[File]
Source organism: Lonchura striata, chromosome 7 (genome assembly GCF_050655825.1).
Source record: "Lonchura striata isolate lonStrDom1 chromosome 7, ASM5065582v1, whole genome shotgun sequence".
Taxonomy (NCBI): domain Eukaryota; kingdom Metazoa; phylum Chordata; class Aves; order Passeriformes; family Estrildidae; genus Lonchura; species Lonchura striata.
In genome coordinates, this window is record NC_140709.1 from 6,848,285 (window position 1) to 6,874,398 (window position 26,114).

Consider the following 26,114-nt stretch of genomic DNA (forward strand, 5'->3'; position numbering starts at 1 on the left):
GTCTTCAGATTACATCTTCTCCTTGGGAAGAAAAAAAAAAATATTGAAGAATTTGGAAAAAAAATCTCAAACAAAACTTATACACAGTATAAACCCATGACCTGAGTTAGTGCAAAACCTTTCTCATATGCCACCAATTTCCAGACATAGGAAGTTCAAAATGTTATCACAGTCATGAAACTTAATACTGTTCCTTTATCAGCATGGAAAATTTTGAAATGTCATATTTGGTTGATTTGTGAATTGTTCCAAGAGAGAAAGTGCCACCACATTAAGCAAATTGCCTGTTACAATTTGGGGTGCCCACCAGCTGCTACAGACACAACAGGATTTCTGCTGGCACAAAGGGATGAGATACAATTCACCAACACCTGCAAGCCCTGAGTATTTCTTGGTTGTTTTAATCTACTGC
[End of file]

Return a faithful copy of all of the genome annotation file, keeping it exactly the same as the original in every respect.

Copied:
Source organism: Lonchura striata, chromosome 7 (genome assembly GCF_050655825.1).
Source record: "Lonchura striata isolate lonStrDom1 chromosome 7, ASM5065582v1, whole genome shotgun sequence".
Taxonomy (NCBI): domain Eukaryota; kingdom Metazoa; phylum Chordata; class Aves; order Passeriformes; family Estrildidae; genus Lonchura; species Lonchura striata.
In genome coordinates, this window is record NC_140709.1 from 6,848,285 (window position 1) to 6,874,398 (window position 26,114).

Consider the following 26,114-nt stretch of genomic DNA (forward strand, 5'->3'; position numbering starts at 1 on the left):
GTCTTCAGATTACATCTTCTCCTTGGGAAGAAAAAAAAAAATATTGAAGAATTTGGAAAAAAAATCTCAAACAAAACTTATACACAGTATAAACCCATGACCTGAGTTAGTGCAAAACCTTTCTCATATGCCACCAATTTCCAGACATAGGAAGTTCAAAATGTTATCACAGTCATGAAACTTAATACTGTTCCTTTATCAGCATGGAAAATTTTGAAATGTCATATTTGGTTGATTTGTGAATTGTTCCAAGAGAGAAAGTGCCACCACATTAAGCAAATTGCCTGTTACAATTTGGGGTGCCCACCAGCTGCTACAGACACAACAGGATTTCTGCTGGCACAAAGGGATGAGATACAATTCACCAACACCTGCAAGCCCTGAGTATTTCTTGGTTGTTTTAATCTACTGC